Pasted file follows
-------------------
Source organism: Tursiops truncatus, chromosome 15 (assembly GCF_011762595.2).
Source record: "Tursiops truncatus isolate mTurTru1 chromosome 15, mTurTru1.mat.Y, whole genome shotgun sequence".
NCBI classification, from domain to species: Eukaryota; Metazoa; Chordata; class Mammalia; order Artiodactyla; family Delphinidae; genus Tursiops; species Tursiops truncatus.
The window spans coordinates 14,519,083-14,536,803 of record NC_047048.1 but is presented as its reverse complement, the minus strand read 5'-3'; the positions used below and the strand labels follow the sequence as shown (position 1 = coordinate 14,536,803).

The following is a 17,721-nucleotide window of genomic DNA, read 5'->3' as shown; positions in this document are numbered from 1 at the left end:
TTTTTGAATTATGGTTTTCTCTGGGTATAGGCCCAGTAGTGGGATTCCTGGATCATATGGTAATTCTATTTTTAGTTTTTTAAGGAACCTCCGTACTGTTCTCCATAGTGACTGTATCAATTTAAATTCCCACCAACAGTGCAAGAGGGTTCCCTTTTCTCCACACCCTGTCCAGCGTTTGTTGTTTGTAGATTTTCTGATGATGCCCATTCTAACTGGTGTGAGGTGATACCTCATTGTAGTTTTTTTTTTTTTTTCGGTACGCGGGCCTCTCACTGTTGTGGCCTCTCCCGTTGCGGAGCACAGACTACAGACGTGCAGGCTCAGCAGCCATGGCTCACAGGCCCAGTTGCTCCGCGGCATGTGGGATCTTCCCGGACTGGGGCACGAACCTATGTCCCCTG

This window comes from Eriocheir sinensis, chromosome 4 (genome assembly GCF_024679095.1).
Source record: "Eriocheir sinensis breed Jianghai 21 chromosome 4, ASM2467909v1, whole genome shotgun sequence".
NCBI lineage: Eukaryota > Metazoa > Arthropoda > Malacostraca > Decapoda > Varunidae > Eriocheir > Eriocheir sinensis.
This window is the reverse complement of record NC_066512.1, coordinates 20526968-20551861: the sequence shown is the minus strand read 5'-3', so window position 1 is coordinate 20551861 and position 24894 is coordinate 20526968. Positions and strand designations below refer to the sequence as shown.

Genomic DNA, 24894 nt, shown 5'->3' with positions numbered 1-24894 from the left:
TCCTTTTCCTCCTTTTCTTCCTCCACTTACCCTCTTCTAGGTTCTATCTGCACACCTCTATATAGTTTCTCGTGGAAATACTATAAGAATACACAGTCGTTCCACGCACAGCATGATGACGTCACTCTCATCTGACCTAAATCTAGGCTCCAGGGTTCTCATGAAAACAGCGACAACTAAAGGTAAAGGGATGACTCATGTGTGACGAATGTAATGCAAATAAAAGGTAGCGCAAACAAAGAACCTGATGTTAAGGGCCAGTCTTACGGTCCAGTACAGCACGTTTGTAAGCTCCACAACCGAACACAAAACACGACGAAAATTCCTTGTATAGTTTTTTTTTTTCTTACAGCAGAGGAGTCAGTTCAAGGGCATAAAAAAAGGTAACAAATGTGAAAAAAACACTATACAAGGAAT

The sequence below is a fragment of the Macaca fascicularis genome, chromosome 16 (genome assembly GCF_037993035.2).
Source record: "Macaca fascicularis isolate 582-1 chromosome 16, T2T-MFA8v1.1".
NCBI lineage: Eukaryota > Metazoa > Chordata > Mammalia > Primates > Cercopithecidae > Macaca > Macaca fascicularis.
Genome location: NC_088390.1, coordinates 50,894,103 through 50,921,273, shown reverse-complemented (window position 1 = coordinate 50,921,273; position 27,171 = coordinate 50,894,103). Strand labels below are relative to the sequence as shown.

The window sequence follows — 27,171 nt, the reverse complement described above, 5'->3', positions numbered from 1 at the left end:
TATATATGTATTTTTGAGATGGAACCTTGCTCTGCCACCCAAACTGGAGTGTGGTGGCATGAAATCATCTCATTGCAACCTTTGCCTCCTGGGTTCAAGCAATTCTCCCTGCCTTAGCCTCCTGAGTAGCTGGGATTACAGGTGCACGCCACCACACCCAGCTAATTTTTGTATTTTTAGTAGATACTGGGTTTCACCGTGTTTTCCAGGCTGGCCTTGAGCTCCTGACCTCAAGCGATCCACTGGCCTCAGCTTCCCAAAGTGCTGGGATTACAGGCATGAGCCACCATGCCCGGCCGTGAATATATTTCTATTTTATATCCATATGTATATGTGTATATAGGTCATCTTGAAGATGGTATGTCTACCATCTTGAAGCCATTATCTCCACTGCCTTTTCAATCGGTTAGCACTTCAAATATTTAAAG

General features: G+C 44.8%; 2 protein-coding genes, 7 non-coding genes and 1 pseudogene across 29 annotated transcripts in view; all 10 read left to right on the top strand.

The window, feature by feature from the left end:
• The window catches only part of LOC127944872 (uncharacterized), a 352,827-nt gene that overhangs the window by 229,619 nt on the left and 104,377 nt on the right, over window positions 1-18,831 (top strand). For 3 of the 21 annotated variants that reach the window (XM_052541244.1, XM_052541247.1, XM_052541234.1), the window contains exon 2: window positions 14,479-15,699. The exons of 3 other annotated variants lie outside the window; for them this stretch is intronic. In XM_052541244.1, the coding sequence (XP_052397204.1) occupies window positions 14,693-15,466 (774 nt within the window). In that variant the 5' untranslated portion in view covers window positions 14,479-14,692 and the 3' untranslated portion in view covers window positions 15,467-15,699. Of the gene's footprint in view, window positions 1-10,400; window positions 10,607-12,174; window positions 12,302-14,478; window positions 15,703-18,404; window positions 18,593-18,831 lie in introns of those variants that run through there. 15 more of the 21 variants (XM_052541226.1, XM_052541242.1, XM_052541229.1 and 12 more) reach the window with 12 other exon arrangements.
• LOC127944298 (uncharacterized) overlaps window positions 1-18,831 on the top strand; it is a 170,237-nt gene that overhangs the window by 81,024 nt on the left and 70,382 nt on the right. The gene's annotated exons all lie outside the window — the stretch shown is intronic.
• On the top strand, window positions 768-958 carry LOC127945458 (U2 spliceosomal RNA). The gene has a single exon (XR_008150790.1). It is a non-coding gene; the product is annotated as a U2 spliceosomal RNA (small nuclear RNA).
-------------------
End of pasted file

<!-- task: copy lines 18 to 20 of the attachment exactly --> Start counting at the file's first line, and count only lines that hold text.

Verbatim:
TATATATGTATTTTTGAGATGGAACCTTGCTCTGCCACCCAAACTGGAGTGTGGTGGCATGAAATCATCTCATTGCAACCTTTGCCTCCTGGGTTCAAGCAATTCTCCCTGCCTTAGCCTCCTGAGTAGCTGGGATTACAGGTGCACGCCACCACACCCAGCTAATTTTTGTATTTTTAGTAGATACTGGGTTTCACCGTGTTTTCCAGGCTGGCCTTGAGCTCCTGACCTCAAGCGATCCACTGGCCTCAGCTTCCCAAAGTGCTGGGATTACAGGCATGAGCCACCATGCCCGGCCGTGAATATATTTCTATTTTATATCCATATGTATATGTGTATATAGGTCATCTTGAAGATGGTATGTCTACCATCTTGAAGCCATTATCTCCACTGCCTTTTCAATCGGTTAGCACTTCAAATATTTAAAG

General features: G+C 44.8%; 2 protein-coding genes, 7 non-coding genes and 1 pseudogene across 29 annotated transcripts in view; all 10 read left to right on the top strand.

The window, feature by feature from the left end: